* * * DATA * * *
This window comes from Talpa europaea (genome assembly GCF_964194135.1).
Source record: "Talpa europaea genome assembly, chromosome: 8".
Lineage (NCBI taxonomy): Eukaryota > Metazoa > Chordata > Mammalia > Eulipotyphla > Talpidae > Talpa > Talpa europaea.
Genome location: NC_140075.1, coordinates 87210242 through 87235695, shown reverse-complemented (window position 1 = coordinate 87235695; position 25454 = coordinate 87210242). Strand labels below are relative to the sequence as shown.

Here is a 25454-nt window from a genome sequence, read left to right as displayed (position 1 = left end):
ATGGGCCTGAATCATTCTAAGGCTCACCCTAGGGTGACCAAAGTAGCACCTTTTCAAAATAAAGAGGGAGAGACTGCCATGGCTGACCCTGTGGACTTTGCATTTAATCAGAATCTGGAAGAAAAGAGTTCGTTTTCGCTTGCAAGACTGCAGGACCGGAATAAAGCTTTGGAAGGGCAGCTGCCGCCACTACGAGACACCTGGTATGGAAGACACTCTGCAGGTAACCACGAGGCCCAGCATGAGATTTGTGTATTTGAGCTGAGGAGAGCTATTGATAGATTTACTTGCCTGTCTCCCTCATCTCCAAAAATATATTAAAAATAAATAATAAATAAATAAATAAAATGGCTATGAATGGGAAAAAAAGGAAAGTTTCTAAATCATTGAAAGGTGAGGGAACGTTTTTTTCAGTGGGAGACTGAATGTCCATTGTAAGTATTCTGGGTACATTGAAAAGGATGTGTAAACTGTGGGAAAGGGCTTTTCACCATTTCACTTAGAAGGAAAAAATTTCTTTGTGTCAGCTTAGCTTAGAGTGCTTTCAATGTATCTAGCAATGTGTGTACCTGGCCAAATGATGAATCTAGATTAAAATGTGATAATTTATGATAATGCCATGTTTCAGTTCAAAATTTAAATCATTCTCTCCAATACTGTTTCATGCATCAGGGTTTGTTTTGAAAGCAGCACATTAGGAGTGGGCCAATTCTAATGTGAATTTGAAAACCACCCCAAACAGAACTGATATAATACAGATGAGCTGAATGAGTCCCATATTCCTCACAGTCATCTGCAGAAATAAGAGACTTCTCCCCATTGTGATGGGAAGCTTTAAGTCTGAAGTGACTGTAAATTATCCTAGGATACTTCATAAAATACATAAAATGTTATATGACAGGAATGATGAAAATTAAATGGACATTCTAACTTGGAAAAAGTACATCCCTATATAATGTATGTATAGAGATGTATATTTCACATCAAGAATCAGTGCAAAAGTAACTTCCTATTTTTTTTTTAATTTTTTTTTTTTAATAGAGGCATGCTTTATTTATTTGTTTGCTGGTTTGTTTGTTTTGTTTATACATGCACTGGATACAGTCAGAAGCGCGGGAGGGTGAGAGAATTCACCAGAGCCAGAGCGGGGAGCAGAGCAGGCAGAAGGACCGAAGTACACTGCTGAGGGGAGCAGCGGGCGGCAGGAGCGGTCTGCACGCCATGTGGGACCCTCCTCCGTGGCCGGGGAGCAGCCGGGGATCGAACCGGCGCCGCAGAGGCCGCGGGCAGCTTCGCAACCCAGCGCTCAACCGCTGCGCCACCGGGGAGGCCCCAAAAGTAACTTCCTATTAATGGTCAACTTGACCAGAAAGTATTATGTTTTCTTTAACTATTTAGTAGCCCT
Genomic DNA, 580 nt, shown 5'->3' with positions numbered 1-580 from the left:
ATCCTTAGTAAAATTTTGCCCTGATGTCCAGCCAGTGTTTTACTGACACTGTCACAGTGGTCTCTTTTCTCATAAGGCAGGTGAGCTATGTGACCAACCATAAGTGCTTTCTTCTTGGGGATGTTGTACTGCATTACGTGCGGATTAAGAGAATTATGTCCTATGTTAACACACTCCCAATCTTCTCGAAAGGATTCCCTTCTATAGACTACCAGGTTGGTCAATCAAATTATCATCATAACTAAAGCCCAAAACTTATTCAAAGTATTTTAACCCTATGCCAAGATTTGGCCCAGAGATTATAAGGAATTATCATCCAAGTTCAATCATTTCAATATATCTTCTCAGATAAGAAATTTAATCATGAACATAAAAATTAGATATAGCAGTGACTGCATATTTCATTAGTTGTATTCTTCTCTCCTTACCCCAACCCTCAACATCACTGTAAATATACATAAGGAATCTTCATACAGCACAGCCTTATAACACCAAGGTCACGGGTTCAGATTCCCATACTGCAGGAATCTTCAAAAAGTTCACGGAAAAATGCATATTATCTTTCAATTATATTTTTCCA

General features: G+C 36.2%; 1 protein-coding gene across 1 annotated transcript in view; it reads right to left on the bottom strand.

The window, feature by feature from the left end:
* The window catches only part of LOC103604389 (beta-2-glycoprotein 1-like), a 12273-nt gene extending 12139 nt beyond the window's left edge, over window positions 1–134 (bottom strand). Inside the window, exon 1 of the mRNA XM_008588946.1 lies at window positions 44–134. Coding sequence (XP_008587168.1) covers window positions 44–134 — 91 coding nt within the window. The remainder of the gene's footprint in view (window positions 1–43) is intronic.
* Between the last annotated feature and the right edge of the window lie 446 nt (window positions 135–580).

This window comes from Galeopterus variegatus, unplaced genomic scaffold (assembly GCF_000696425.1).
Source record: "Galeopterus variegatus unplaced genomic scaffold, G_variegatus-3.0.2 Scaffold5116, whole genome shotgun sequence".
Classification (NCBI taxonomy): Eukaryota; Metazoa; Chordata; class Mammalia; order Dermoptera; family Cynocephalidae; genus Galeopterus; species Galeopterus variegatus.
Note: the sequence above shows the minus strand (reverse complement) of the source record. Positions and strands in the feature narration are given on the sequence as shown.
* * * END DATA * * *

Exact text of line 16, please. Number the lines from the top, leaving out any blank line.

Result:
Note: the sequence above shows the minus strand (reverse complement) of the source record. Positions and strands in the feature narration are given on the sequence as shown.